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Developing leadership practice in voluntary organisations
Developing leadership practice in voluntary organisations

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5 Key practice: aesthetic awareness

The word ‘aesthetic’ is usually reserved for the world of the arts – for paintings, sculptures, creative writing and performance. But so much of our everyday experience is influenced by aesthetic engagements – we find certain experiences, people and spaces pleasing in an embodied and sensory way. Such an aesthetic response is beyond the purely calculative and rational – it is the poetry of everyday life, and is what brings us pleasure.

As you have already learned, leadership can be thought of as an intrinsically aesthetic phenomenon (Carroll and Smolović Jones, 2018). This is so much the case that we can even think of our responses to individual leaders as an aesthetic practice. We find that certain leaders – their imagery and use of language – appeal to our senses and generate a form of excitement that we feel through our bodies. Of course, such aesthetic forms of communicating with us can be highly manipulative, with language and even pictures used in ways that are meant to heighten our feelings towards good or ill. Without people responding, positively or negatively, to the aesthetic presentations of leaders, they would be somewhat pointless, performances to an empty theatre. It is our responses that mean that these are in fact practices – we can choose whether to participate or not.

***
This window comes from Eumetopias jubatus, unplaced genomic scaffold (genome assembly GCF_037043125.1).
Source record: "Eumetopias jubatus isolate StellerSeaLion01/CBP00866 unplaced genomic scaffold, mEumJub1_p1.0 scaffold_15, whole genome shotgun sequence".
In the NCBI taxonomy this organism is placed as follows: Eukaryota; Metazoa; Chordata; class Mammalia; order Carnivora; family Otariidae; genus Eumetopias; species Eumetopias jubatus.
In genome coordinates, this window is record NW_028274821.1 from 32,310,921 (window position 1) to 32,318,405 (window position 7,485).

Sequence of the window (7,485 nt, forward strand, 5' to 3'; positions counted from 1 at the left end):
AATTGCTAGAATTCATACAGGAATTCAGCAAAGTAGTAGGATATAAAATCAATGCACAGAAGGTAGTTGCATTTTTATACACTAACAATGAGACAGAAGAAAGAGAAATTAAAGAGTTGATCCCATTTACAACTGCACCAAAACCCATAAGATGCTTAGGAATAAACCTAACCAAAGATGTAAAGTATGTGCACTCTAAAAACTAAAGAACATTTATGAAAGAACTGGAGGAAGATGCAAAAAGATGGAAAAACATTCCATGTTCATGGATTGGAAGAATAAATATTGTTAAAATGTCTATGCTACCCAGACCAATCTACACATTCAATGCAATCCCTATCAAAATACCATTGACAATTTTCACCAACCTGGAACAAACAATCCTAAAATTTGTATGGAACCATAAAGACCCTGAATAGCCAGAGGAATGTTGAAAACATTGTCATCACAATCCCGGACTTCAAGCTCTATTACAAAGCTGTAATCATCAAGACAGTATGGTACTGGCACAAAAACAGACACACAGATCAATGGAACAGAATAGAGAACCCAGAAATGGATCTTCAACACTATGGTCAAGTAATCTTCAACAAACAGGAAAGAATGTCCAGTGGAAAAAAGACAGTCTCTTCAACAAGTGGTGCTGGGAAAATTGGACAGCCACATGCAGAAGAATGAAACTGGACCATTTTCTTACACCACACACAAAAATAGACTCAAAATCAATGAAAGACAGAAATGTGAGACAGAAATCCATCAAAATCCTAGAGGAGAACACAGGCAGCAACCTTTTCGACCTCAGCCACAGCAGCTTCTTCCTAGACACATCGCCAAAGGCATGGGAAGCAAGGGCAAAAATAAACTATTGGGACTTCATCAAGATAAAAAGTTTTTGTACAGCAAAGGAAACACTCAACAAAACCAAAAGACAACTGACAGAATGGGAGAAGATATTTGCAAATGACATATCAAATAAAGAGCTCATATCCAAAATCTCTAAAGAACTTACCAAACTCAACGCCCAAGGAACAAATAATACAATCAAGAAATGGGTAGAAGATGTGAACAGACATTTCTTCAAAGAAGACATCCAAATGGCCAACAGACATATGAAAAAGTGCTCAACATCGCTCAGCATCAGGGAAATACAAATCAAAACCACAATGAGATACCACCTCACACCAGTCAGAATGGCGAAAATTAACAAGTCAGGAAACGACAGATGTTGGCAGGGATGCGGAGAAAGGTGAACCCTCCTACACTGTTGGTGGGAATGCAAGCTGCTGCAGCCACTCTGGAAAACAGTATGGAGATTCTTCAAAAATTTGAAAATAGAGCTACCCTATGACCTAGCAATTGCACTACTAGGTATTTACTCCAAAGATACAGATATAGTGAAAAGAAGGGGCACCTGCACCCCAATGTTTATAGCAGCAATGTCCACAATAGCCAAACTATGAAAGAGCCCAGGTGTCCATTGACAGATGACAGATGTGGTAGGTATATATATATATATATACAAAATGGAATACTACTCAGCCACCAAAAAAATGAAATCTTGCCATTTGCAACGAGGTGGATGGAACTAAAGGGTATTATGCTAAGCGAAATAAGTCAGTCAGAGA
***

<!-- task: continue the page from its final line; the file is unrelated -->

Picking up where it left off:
It is therefore worth reflecting on the extent our sense are being manipulated when we consume the words or imagery of leaders: how this leader has been positioned and set in a photograph to excite our feelings; how certain wordplay has been deployed to inspire or scare us; how the timing of a statement or picture of a leader has been introduced to appeal to our emotions.

We can think of practices of leadership in collective forms of leadership in aesthetic terms too. As we outlined earlier, seeing collective forms of leadership as aesthetic experiences felt between the bodies of participants can be an unsettling and uncertain process (Carroll and Smolović Jones, 2018), a more fluid one than we can be accustomed to amidst the more rational language of organisations. We can learn, however, much like artists, to hone two practices in particular.

The first is composition – recognising that we enact leadership in conjunction with our material environment (room layout, objects, etc.) and that these can be composed in ways that may accentuate or dampen energetic and creative forms of leadership. The second is being present, placing ourselves in the service and in the presence only of the moment as it unfolds. Being present means focusing on the intimate unfolding of a scene – the visual cues we receive from others, their tone of voice, the rhythm of their words and their body language. Our role in such situations is to help accentuate and support the overall performance of collective leadership rather than being preoccupied with making ourselves look good. An aesthetic approach to leadership therefore means being committed to a collective co-performance (Carroll and Smolović Jones, 2018).